The American Humane Association believes that all children need protection, and that when it comes to child welfare, all children are deserving of services, regardless of their immigration status, nationality, ethnicity or country of origin, or the documentation status of their parents. Immigrant children and children from immigrant families who are involved in the child protection or child welfare systems throughout the U.S. must be afforded services that address the national child welfare goals of safety, permanency of connections and support, and well-being for all children.
Children of immigrants represent one of the country’s most vulnerable populations and one of the least likely groups to receive the services for which they are legally eligible. About five million children in the U.S. have at least one undocumented parent, and although a large majority of these children are U.S. citizens by birth, they are increasingly at risk for separation from their parents. When this occurs, children are faced with indelible traumatic consequences.
Worksite raids and negative public sentiments about undocumented immigration have a direct impact on these children. When parents are detained or deported, their children are often left to fend for themselves. “Their world is shattered, they are left unprotected,” said Sonia Velazquez, senior vice president of Child Welfare programs for the American Humane Association, and a founder of the Migration and Child Welfare National Network, a multidisciplinary coalition of more than a dozen organizations working in tandem since 2006 to address the unique needs of these children. “Only by focusing on the gaps between complex immigration issues and child welfare policies can we find the solutions needed to protect each of these children and fulfill the mandate of child welfare.”
In line with its history of protecting the most vulnerable, American Humane also strongly advocates for humane policies and protections for children and families affected by immigration investigations, arrests, detention and deportation. The effects of separating families should be considered when planning for and providing services to families affected by documentation status issues. These are essential components to ensuring that individuals, families and all members of the community remain stable and healthy.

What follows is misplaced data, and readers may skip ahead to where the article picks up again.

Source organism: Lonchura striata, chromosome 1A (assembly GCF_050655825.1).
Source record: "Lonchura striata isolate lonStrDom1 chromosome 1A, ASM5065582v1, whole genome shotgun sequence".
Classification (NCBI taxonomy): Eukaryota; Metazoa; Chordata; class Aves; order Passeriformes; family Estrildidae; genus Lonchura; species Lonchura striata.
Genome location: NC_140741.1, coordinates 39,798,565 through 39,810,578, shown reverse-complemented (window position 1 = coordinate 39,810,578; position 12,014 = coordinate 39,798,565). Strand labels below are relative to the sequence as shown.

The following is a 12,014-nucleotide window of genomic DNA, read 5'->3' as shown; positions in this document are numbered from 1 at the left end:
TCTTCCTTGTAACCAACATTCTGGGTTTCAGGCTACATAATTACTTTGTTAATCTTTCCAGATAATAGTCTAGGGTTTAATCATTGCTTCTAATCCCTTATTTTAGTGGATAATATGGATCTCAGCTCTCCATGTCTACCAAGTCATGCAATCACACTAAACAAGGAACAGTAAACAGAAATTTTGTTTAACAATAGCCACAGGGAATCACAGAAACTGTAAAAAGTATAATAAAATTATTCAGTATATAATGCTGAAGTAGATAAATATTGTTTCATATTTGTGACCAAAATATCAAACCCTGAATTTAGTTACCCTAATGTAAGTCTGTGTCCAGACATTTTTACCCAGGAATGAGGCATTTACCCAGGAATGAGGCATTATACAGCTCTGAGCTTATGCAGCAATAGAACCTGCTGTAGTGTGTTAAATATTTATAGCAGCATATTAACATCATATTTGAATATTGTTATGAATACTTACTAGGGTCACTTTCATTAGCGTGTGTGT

“The rapidly evolving child welfare field increasingly needs to work effectively with immigration professionals to understand policies and laws and implement effective practices,” said Velazquez. Since 2005, American Humane and its peers have provided knowledge and resources that help child welfare agencies protect immigrant children. “We have accomplished much, but it is obvious that too many children are still unprotected and that we are far from preventing the circumstances that might result in children being left on their own, without a family that protects them, and a society or even a language that they can call their own.”
For more information about American Humane’s position on child welfare services and the humane treatment of children and immigrant families, visit http://www.americanhumane.org/assets/docs/about-us/AU-childrens-division-position-statements-1.pdf.
For more information on The Migration and Child Welfare National Network, visit http://www.americanhumane.org/protecting-children/programs/child-welfare-migration/.
About American Humane Association
Since 1877, the historic American Humane Association has been at the forefront of every major advancement in protecting children, pets and farm animals from cruelty and abuse and neglect. Today we’re also leading the way in understanding human-animal interaction and its role in society. As the nation’s voice for the protection of children and animals, American Humane Association reaches millions of people every day through groundbreaking research, education, training and services that span a wide network of organizations, agencies and businesses. You can help make a difference, too. Visit American Humane Association at www.americanhumane.org today.